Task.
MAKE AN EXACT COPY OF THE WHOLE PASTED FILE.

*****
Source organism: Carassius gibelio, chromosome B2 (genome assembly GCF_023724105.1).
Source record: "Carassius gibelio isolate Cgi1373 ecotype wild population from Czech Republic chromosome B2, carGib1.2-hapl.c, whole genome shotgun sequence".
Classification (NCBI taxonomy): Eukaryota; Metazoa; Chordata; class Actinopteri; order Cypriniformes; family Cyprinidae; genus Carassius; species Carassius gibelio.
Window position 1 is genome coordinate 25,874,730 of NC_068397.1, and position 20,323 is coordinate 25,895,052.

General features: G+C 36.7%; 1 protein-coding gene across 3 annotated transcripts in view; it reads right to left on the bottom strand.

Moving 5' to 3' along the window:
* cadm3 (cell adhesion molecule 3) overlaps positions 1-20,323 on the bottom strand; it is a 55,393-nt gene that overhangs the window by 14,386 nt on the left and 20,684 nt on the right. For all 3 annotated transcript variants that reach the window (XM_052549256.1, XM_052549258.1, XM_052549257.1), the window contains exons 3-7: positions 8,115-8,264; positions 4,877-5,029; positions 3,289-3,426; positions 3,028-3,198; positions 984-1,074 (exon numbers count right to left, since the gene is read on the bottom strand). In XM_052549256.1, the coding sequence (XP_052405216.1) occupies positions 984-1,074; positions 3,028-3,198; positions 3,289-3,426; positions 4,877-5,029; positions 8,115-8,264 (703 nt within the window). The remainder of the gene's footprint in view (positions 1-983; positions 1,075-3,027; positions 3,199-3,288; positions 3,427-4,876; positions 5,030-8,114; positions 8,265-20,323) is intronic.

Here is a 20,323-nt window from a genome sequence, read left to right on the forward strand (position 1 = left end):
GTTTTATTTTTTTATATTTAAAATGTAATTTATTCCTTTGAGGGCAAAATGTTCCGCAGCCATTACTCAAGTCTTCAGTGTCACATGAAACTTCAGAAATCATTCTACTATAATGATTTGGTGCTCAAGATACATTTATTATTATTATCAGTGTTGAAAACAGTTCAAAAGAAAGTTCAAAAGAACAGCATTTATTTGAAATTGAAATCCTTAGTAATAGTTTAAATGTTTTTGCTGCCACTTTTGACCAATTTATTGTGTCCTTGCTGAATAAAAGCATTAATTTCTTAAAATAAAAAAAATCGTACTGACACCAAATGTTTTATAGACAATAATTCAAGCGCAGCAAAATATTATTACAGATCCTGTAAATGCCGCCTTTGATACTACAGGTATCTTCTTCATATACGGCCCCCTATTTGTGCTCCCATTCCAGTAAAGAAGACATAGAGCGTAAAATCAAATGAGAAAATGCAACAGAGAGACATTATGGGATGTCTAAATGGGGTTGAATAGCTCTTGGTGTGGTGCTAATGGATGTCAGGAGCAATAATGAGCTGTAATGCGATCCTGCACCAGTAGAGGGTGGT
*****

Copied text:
Source organism: Carassius gibelio, chromosome B2 (genome assembly GCF_023724105.1).
Source record: "Carassius gibelio isolate Cgi1373 ecotype wild population from Czech Republic chromosome B2, carGib1.2-hapl.c, whole genome shotgun sequence".
Classification (NCBI taxonomy): Eukaryota; Metazoa; Chordata; class Actinopteri; order Cypriniformes; family Cyprinidae; genus Carassius; species Carassius gibelio.
Window position 1 is genome coordinate 25,874,730 of NC_068397.1, and position 20,323 is coordinate 25,895,052.

General features: G+C 36.7%; 1 protein-coding gene across 3 annotated transcripts in view; it reads right to left on the bottom strand.

Moving 5' to 3' along the window:
* cadm3 (cell adhesion molecule 3) overlaps positions 1-20,323 on the bottom strand; it is a 55,393-nt gene that overhangs the window by 14,386 nt on the left and 20,684 nt on the right. For all 3 annotated transcript variants that reach the window (XM_052549256.1, XM_052549258.1, XM_052549257.1), the window contains exons 3-7: positions 8,115-8,264; positions 4,877-5,029; positions 3,289-3,426; positions 3,028-3,198; positions 984-1,074 (exon numbers count right to left, since the gene is read on the bottom strand). In XM_052549256.1, the coding sequence (XP_052405216.1) occupies positions 984-1,074; positions 3,028-3,198; positions 3,289-3,426; positions 4,877-5,029; positions 8,115-8,264 (703 nt within the window). The remainder of the gene's footprint in view (positions 1-983; positions 1,075-3,027; positions 3,199-3,288; positions 3,427-4,876; positions 5,030-8,114; positions 8,265-20,323) is intronic.

Here is a 20,323-nt window from a genome sequence, read left to right on the forward strand (position 1 = left end):
GTTTTATTTTTTTATATTTAAAATGTAATTTATTCCTTTGAGGGCAAAATGTTCCGCAGCCATTACTCAAGTCTTCAGTGTCACATGAAACTTCAGAAATCATTCTACTATAATGATTTGGTGCTCAAGATACATTTATTATTATTATCAGTGTTGAAAACAGTTCAAAAGAAAGTTCAAAAGAACAGCATTTATTTGAAATTGAAATCCTTAGTAATAGTTTAAATGTTTTTGCTGCCACTTTTGACCAATTTATTGTGTCCTTGCTGAATAAAAGCATTAATTTCTTAAAATAAAAAAAATCGTACTGACACCAAATGTTTTATAGACAATAATTCAAGCGCAGCAAAATATTATTACAGATCCTGTAAATGCCGCCTTTGATACTACAGGTATCTTCTTCATATACGGCCCCCTATTTGTGCTCCCATTCCAGTAAAGAAGACATAGAGCGTAAAATCAAATGAGAAAATGCAACAGAGAGACATTATGGGATGTCTAAATGGGGTTGAATAGCTCTTGGTGTGGTGCTAATGGATGTCAGGAGCAATAATGAGCTGTAATGCGATCCTGCACCAGTAGAGGGTGGT